Anna Held Audette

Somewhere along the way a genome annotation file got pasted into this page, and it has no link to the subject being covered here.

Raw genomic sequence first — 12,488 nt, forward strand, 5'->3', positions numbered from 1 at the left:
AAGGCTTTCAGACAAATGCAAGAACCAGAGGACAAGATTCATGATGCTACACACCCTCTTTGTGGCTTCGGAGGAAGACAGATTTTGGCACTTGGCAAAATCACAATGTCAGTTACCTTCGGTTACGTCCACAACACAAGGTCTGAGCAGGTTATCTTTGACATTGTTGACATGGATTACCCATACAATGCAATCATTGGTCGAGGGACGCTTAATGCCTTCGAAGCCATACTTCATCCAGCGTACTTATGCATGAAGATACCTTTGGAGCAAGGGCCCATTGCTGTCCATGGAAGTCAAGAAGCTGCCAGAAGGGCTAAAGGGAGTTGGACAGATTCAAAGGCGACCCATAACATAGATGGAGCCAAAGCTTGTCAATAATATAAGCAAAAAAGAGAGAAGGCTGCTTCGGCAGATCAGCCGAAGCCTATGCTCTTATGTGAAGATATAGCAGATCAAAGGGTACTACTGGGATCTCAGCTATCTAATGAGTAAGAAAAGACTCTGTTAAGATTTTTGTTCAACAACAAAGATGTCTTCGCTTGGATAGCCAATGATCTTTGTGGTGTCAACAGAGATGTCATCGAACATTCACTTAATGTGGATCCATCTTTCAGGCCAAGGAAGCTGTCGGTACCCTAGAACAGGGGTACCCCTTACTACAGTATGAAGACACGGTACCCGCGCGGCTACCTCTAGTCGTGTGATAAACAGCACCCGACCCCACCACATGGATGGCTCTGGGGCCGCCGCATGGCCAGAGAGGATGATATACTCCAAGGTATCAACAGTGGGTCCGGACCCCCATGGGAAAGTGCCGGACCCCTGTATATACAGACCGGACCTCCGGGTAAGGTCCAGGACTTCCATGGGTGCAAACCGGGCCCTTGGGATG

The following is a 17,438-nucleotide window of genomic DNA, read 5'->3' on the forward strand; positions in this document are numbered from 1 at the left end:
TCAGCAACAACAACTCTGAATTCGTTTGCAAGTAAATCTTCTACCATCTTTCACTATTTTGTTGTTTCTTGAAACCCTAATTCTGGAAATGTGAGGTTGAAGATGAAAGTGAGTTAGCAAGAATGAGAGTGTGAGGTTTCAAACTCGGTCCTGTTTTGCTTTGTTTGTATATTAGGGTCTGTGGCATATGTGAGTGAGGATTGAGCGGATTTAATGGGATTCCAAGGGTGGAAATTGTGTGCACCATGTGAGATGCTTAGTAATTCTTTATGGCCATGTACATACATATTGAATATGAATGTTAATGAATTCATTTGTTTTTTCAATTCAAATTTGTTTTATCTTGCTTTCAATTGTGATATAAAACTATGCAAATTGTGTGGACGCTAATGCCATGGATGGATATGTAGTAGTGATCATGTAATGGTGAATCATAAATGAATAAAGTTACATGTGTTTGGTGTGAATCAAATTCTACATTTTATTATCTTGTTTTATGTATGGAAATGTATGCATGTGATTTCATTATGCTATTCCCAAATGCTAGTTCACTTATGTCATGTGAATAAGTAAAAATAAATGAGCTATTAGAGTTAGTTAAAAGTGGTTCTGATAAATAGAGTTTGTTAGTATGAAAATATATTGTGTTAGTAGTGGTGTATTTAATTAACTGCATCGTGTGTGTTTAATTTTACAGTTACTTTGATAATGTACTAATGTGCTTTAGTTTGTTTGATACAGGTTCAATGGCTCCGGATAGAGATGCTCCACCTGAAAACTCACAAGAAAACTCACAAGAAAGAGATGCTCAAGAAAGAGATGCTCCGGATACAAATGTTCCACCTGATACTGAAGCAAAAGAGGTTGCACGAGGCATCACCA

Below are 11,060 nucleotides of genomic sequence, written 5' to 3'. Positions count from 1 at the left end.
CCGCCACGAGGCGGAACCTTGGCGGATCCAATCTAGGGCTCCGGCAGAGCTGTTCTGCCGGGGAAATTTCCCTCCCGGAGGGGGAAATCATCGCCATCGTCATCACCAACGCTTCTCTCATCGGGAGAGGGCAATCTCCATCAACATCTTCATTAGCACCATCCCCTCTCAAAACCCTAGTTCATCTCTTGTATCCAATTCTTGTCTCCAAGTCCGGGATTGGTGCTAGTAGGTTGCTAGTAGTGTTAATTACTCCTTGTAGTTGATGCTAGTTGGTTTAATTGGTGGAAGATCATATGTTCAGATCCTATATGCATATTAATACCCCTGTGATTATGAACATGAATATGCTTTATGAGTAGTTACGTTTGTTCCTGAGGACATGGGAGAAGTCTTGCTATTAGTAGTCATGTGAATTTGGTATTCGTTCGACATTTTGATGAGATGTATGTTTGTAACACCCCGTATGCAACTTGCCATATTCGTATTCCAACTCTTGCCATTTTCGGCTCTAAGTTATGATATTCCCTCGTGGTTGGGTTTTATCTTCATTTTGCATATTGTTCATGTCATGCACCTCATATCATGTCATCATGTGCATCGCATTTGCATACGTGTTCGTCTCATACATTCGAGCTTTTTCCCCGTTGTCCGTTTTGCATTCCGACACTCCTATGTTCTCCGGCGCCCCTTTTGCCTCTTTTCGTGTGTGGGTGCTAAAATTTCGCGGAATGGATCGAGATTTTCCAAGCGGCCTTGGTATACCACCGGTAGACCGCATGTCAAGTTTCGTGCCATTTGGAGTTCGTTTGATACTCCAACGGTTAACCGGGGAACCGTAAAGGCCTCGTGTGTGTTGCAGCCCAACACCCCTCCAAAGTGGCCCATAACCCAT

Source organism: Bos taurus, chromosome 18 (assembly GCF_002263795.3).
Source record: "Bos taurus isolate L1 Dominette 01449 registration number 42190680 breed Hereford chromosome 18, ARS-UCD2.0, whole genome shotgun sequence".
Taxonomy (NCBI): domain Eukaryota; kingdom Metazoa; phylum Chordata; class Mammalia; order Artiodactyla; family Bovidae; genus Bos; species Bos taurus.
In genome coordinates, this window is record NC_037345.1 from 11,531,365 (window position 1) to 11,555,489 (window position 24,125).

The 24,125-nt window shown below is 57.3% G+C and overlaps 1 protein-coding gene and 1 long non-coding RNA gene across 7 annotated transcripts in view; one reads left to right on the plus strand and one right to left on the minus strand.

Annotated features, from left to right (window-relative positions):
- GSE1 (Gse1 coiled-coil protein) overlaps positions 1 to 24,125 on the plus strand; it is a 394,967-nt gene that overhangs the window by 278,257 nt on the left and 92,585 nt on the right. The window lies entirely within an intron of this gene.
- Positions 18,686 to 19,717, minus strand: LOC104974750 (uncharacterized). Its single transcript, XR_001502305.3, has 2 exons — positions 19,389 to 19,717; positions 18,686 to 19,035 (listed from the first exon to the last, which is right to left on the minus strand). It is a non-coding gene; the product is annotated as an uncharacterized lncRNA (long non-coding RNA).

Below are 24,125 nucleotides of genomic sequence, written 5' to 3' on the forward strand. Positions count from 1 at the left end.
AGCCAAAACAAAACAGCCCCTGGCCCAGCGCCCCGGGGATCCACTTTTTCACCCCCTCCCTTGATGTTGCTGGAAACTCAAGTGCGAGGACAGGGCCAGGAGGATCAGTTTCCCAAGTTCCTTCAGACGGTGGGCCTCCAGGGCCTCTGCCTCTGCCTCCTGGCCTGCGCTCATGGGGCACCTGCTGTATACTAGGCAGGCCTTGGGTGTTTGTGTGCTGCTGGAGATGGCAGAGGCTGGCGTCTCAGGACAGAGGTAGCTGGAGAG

AUDETTE, ANNA HELD Anna Held Audette, a distinguished teacher and artist whose paintings of industrial ruins and obsolete machinery chronicled the decline of American industry, died on June 9th after a long illness. She was 74 years old. Born in New York City in 1938, Anna was the daughter of Julius Held, an eminent art historian, and Ingrid Marta Held, the Conservator for the New York Historical Society. After attending the Brearley, she graduated from Smith College where she studied drawing and printmaking with Leonard Baskin. After Smith, she spent a year exploring art conservation at the Institute of Fine Arts at NYU, but after realizing that she preferred making art to preserving it, she came to New Haven and the Yale School of Art in 1962. While at Yale she studied printmaking with Gabor Peterdi. After graduating from Yale with an MFA she started what would be her life's career at Southern Connecticut State University, teaching drawing and printmaking. Her own work evolved from printmaking to painting around 1980, and her works are at The Fitzwilliam Museum, The Rijksmuseum, The National Gallery of Science, NASA, The National Gallery of Art, The Yale University Art Gallery, Smith College Museum of Art, The Currier Museum of Art and The New Britain Museum of American Art, among many others, as well as in numerous private collections. In 1991 she was inducted into the Connecticut Academy of Arts and Letters, and in 2000 she was invited to become a Fellow of Morse College at Yale. Early work shows her formative interest in structure- a signature element that would define her style and imagery throughout her career. From an appreciation of morphology in her drawings of human anatomy she moved to its analogies in military body armor. As her personal style developed, first as a graphic artist and then as a painter, she found an interest in discarded and obsolete machinery. She began her lifelong exploration of junkyards and old industrial settings. She traveled widely, seeking troves of neglected vehicles, buildings and industrial machinery. When she was invited by the Air Force to visit the Davis Monthan Aircraft Storage Facility in Arizona in 1983, she essentially ignored the facility's ordered rows of struck-off military and civil aircraft. Instead, she was drawn to the breaker yards just outside the base, where the formerly elegant machines were stripped and then destroyed for recycling. She produced a striking series of studies of mothballed freighters in the US Naval Reserve Fleet anchored in Suisun Bay, north of San Francisco. One of her most productive sources, in terms of inspiration and access, was a large metals recycling yard in North Haven, Connecticut, where she was able to achieve the ideal expressed by the modern painter she most admired, Charles Sheeler, who wrote, "a picture should have incorporated in it the structural design implied in abstraction and be presented in a wholly realistic manner". Many of the paintings are examples of Audette's preference for examining segments of objects or settings in order to emphasize their inherent qualities of shape, color and complex associations. She wrote, "The literal and evocative meanings of these subjects strike a responsive chord in me and provide variations on a theme that has been central to my paintings for a long time. The relics remind us that, in our rapidly changing world, the triumphs of technology are just a moment away from obsolescence. Yet these remains of collapsed power have a strength, grace and sadness that is both eloquent and impenetrable. Transfigured by time and light, which render the ordinary extraordinary, they form a visual requiem for the industrial age." Anna Held Audette contributed photographs and illustrations to a number of childrens' and poetry books and was the author of The Blank Canvas, 100 Creative Drawing Ideas and, most recently, RUINS, Poems and Paintings of a Vanishing America, with Suzanne Nothnagle. She is survived by her husband, Louis, of 49 years, her brother, two daughters and three grandchildren. Contributions in Anna's memory may be made to the Association for Frontotemporal Degeneration.